Whiteness as a Technology of Affect in German Digital Spaces
Friederike Windel, Critical Social Personality Psychology
Faculty Advisor: Maria Y. Rodriguez
NML Award: The Data Analysis and Visualization Award (September 2020)
This project examines how whiteness is discursively constructed in German digital spaces and in everyday speech. In Germany, whiteness is not recognized as an identity identifier by the majority of white Germans. The investment in maintaining whiteness as neutral is exemplified by the color-blind attitude white Germans actively hold on to (Eggers et al, 2009). Fatima El-Tayeb (2011) describes how white Europeans racialize others and themselves through the lens of whiteness, blackness and of color, but do not recognize those racialization processes thus thereby reproducing invisibility and “enforced silence” (p. xxviii). Through claiming “colorblindness” as evidence for not being racist, white Germans reproduce racist structures and hierarchies by ignoring them and making it impossible to name the reasons and consequences of racialization processes (El-Tayeb, 2016). Colorblindness contributes to racist structures by invalidating people’s identities and their experiences of racism as well as by hindering the tracking of racial disparities.
German scholarship on critical whiteness only began in the 1980s when researchers, many of them Germans of color, began studying the process of racialization and racism by analyzing the social construction of an Other through marking them as biologically or culturally different from white Germans (Mecheril, 1997, Ayim, Oguntoye & Schultz, 2006, Rommelspacher, 1995, Ofuatey-Alazard, 2011). Outside the academy, Germans of color organized and theorized their oppression at least as long as the 1980’s when Audre Lorde, a queer black American feminist inspired consciousness raising and community building of black German woman (Ellerbe-Dueck and Wekker, 2015). However, this activism and scholarship has not reached mainstream academia, and only in recent years has it slowly entered public debates. The German context requires specific analyses of its different forms of racism and construction of whiteness.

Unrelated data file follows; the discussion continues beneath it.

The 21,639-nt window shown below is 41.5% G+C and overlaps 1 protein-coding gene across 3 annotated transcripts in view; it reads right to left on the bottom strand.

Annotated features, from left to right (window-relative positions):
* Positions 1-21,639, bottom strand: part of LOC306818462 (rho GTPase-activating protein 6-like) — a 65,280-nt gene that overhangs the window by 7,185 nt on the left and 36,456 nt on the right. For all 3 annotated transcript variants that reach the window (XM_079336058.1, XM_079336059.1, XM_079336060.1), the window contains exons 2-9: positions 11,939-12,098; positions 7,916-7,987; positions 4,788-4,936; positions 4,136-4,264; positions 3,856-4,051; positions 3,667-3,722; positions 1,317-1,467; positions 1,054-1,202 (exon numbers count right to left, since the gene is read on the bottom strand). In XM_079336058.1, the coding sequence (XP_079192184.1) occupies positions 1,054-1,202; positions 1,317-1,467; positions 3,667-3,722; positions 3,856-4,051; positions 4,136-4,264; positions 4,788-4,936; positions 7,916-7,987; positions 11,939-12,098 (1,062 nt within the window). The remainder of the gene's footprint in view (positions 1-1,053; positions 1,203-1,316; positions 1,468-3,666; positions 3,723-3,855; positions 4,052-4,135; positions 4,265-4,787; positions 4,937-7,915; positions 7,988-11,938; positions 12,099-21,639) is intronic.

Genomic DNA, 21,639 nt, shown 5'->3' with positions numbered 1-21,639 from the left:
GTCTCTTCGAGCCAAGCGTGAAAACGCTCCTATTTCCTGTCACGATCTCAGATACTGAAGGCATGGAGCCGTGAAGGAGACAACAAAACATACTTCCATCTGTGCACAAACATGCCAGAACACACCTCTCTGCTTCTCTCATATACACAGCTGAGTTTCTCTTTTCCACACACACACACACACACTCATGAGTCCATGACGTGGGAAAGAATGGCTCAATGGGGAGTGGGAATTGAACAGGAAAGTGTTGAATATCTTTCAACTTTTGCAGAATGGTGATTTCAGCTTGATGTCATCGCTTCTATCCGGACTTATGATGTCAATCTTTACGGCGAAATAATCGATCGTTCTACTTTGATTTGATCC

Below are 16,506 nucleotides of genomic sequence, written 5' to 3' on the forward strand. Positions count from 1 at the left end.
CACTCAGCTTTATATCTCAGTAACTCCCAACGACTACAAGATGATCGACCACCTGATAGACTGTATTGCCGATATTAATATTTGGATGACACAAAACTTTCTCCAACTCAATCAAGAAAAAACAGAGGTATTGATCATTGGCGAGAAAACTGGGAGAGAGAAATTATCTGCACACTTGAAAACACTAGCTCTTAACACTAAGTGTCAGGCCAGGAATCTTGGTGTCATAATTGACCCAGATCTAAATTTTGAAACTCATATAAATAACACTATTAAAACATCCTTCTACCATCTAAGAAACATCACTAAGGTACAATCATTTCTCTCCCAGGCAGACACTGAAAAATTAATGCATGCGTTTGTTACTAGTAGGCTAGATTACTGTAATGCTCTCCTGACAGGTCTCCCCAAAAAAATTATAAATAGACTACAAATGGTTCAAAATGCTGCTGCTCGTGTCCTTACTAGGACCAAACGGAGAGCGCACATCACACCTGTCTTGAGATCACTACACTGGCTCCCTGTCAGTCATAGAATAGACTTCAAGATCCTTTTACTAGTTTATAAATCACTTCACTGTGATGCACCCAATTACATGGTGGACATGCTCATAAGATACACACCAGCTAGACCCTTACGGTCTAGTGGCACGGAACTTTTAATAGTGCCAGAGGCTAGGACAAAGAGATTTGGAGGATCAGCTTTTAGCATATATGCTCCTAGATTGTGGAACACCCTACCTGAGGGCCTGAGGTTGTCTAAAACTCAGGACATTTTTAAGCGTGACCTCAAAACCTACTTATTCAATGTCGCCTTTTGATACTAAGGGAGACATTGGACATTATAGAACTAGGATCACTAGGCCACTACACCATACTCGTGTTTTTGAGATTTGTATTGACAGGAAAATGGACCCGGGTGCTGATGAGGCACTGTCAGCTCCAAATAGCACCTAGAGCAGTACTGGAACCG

This project aims to give insight into the construction of whiteness in Germany by focusing on the affective and embodied technologies of whiteness (Hook, 2005; Leonardo & Zembylas, 2013, Schmitz & Ahmed, 2014), It utilizes data from digital spaces and focus groups to examine the role of the politics of emotions (Ahmed, 2013) in their construction of whiteness. The first investigation of German online discourses of this project is on the #Hanau on German-speaking Twitter. This hashtag refers to white nationalist shootings that took place in Spring 2020 in Hanau. In addition to examining the affective technologies of whiteness, this project is interested in learning more about the construction of memory culture in Germany and how the past is remembered and constructed through hashtags such as #neveragain.
Friederike has presented this project with her colleagues Nga Than and Maria Rodriguez in two conferences: The 2020 Annual Scientific Meeting of the International Society of Political Psychology and Stanford’s 2020 Conference on Computational Sociology. These presentations have focused on two themes that have come up in the computational analysis of German twitter data in response to the Hanau and Halle shootings: Germany’s discussion about racism and the expression of solidarity. In addition, Friederike, Nga Than, Krystal Perkins, and Maria Rodriguez submitted their paper on the Hanau shootings to the British Journal of Social Psychology and have been invited to revise their paper which examines German-speaking Twitter’s reckoning with race and racism in response to the Hanau shootings.